Words: 1306 - Pages: 6
  • The Bluest Eye Rhetorical Analysis

    Morrison’s novel, The Bluest Eye, is about the Problem of middle-class people ideas of beauty on a female of an African American girls. Her novel came about after Morrison talked with someone who wanted to have blue eyes, the novel shows a girl, Pecola Breedlove, who wanted love and to be taken into a world that doesn’t care about people of her race. Author Shelley Wong’s in her Article Transgression as Poesis in The Bluest Eye talks about the different ways in which Morrison wrote her novels…

    Words: 1187 - Pages: 5
  • The Bluest Eye, By Toni Morrison

    The Bluest Eye, Toni Morrison, Published 1970 The Bluest Eye is a novel written by Toni Morrison focusing on how black children grew up in the early 1940s after the Great Depression. It contains a number of autobiographical elements. It is set in the town where Morrison grew up, and it is told from the point of view of a nine-year-old, the age Morrison would have been the year the novel takes place (1941). Like the MacTeer family, Morrison’s family struggled to make ends meet during the Great…

    Words: 1930 - Pages: 8
  • The Bluest Eye Identity Essay

    Toni Morrison’s novel The Bluest Eye provides insight on an alienated portion of American society during the 1940s. The central character, Pecola Breedlove, is a young black girl who desperately wants to feel beautiful and gain the “bluest eyes” as the title references. Pecola attributes her ugliness as the center focus for identity. She partakes on the journey of self-actualization to discover that beauty doesn’t lie within blue eyes or blonde hair. Beauty was with her the entire time, she just…

    Words: 1735 - Pages: 7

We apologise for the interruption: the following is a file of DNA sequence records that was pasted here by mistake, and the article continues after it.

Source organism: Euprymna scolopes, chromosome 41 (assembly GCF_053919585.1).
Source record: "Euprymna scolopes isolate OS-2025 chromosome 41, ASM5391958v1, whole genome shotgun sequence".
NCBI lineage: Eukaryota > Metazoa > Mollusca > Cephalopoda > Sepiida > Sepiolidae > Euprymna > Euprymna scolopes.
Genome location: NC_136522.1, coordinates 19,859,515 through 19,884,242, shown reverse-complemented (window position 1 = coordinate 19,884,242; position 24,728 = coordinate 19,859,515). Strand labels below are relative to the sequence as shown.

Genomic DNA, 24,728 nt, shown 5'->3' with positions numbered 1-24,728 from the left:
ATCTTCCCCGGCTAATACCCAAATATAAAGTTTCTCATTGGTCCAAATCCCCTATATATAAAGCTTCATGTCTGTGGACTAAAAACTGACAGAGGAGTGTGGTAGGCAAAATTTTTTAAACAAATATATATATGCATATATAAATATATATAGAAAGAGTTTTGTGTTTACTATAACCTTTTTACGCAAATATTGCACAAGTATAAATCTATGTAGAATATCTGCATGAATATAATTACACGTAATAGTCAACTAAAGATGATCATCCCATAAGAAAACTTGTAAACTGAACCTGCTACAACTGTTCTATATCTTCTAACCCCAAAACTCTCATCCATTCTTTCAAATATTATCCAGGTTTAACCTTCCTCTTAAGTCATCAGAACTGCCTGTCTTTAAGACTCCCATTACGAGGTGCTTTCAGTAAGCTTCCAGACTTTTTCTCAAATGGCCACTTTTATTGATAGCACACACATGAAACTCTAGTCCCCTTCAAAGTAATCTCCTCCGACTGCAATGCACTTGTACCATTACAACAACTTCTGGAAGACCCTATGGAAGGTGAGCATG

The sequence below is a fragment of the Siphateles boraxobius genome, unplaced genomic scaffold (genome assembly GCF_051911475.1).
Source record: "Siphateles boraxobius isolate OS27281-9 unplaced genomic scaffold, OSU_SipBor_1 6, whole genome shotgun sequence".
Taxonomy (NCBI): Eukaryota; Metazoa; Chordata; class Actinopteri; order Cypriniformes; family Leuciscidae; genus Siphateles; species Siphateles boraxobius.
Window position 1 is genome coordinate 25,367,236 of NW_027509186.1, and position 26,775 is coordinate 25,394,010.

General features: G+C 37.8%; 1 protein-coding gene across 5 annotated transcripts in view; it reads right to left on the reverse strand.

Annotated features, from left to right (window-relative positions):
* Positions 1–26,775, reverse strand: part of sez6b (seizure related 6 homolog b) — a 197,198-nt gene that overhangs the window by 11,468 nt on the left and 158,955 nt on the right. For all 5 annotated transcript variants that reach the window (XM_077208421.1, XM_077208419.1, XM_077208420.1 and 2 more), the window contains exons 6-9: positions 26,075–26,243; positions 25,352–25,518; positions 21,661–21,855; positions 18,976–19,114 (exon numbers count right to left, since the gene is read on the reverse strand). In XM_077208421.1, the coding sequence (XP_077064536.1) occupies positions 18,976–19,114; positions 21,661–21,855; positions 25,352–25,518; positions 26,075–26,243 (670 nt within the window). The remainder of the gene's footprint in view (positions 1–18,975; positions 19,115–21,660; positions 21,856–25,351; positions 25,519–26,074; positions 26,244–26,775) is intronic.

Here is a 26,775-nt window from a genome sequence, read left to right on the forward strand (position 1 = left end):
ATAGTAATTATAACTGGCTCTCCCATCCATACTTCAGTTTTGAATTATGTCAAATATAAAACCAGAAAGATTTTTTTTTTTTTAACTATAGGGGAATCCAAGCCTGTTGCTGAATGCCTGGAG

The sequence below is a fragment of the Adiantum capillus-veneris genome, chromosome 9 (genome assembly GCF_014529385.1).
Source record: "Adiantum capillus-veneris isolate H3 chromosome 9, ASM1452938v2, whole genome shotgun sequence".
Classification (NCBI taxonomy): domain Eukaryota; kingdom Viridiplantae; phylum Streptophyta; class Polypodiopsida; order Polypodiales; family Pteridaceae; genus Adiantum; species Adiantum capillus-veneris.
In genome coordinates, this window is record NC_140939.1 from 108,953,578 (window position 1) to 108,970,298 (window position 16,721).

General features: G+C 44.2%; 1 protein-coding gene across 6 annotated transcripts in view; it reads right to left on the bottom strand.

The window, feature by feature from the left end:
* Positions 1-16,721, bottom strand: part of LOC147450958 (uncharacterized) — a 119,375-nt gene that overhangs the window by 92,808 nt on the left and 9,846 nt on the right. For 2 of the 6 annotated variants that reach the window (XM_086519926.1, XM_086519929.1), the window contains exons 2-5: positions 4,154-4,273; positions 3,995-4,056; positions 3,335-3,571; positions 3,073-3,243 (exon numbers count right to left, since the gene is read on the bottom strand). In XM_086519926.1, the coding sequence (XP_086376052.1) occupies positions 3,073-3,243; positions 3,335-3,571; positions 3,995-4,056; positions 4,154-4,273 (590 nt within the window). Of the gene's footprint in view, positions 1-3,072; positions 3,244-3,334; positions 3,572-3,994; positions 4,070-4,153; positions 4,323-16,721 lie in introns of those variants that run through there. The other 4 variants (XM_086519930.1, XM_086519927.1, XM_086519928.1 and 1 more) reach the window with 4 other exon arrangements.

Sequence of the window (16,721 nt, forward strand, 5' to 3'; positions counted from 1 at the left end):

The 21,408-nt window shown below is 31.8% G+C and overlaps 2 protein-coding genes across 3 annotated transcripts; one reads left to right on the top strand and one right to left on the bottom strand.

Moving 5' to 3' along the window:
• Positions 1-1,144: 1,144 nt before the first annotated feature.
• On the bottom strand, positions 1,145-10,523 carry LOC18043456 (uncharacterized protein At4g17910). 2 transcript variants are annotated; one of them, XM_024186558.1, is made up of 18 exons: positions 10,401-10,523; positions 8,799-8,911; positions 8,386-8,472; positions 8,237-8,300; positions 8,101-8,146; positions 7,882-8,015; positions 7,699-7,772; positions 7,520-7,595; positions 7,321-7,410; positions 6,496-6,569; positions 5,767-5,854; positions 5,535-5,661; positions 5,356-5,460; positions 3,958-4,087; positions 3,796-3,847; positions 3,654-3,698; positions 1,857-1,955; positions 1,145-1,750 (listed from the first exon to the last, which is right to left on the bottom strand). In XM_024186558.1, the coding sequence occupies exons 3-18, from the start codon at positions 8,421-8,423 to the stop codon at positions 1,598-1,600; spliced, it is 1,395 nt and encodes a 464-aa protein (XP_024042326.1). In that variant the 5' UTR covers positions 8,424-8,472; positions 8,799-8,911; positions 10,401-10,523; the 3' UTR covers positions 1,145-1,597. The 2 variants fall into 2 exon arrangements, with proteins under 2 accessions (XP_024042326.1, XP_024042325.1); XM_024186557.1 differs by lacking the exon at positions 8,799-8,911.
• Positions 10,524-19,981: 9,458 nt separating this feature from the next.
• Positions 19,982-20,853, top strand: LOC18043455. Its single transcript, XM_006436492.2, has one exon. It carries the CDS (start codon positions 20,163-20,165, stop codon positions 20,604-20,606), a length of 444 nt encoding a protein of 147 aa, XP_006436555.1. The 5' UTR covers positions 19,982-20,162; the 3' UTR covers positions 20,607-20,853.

• The Great Gatsby And The Bluest Eye Analysis

    Books are very powerful carriers of important messages or lessons that authors want to convey to their audience. In the two books, The Great Gatsby, by F. Scott Fitzgerald, and The Bluest Eye, by Toni Morrison, a very similar message about society develops throughout the lives of the characters. Both of the main characters in these books, struggle with self perception and identity because of societal standards. Gatsby and Pecola differ vastly in terms of social status, but they both face…

    Words: 1265 - Pages: 6
  • Analysis Of Toni Morrison's 'The Bluest Eye'

    In the bluest eye a little girl receives a doll for Christmas that she doesn’t want. Throughout the story she complains about the expectations placed on her and rebels by treating the doll and others differently than the way people expect her to. Toni Morrison uses the Christmas gift, the doll, to highlight what she perceives to be proof that gender is socially constructed and is used to control women. When the little girl receives the doll for Christmas she is unsure how to act towards it and…

    Words: 1098 - Pages: 4